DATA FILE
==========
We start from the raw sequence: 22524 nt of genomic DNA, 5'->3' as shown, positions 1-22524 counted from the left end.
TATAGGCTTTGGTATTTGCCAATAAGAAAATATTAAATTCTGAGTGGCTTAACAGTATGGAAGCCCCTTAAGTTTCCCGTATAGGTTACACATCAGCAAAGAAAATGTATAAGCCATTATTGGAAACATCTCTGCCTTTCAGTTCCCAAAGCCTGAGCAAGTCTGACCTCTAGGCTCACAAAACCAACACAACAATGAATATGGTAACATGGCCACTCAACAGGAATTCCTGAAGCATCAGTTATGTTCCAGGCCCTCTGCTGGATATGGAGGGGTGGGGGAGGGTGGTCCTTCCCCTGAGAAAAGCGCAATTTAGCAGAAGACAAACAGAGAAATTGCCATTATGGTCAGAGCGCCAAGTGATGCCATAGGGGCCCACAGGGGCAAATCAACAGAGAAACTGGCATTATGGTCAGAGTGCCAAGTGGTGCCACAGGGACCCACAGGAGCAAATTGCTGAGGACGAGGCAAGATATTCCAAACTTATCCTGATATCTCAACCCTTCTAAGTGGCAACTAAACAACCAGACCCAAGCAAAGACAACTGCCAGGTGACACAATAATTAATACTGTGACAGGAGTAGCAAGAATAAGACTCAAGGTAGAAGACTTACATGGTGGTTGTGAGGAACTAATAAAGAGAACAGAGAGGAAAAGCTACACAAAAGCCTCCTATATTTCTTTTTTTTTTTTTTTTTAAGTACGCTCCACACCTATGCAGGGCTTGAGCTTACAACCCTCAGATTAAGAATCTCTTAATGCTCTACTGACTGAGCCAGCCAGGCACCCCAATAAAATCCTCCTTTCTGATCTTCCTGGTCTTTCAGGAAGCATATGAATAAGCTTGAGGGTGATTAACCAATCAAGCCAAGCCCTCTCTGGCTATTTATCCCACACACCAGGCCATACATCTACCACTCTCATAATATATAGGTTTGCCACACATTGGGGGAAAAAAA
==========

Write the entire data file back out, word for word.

We start from the raw sequence: 22524 nt of genomic DNA, 5'->3' as shown, positions 1-22524 counted from the left end.
TATAGGCTTTGGTATTTGCCAATAAGAAAATATTAAATTCTGAGTGGCTTAACAGTATGGAAGCCCCTTAAGTTTCCCGTATAGGTTACACATCAGCAAAGAAAATGTATAAGCCATTATTGGAAACATCTCTGCCTTTCAGTTCCCAAAGCCTGAGCAAGTCTGACCTCTAGGCTCACAAAACCAACACAACAATGAATATGGTAACATGGCCACTCAACAGGAATTCCTGAAGCATCAGTTATGTTCCAGGCCCTCTGCTGGATATGGAGGGGTGGGGGAGGGTGGTCCTTCCCCTGAGAAAAGCGCAATTTAGCAGAAGACAAACAGAGAAATTGCCATTATGGTCAGAGCGCCAAGTGATGCCATAGGGGCCCACAGGGGCAAATCAACAGAGAAACTGGCATTATGGTCAGAGTGCCAAGTGGTGCCACAGGGACCCACAGGAGCAAATTGCTGAGGACGAGGCAAGATATTCCAAACTTATCCTGATATCTCAACCCTTCTAAGTGGCAACTAAACAACCAGACCCAAGCAAAGACAACTGCCAGGTGACACAATAATTAATACTGTGACAGGAGTAGCAAGAATAAGACTCAAGGTAGAAGACTTACATGGTGGTTGTGAGGAACTAATAAAGAGAACAGAGAGGAAAAGCTACACAAAAGCCTCCTATATTTCTTTTTTTTTTTTTTTTTAAGTACGCTCCACACCTATGCAGGGCTTGAGCTTACAACCCTCAGATTAAGAATCTCTTAATGCTCTACTGACTGAGCCAGCCAGGCACCCCAATAAAATCCTCCTTTCTGATCTTCCTGGTCTTTCAGGAAGCATATGAATAAGCTTGAGGGTGATTAACCAATCAAGCCAAGCCCTCTCTGGCTATTTATCCCACACACCAGGCCATACATCTACCACTCTCATAATATATAGGTTTGCCACACATTGGGGGAAAAAAA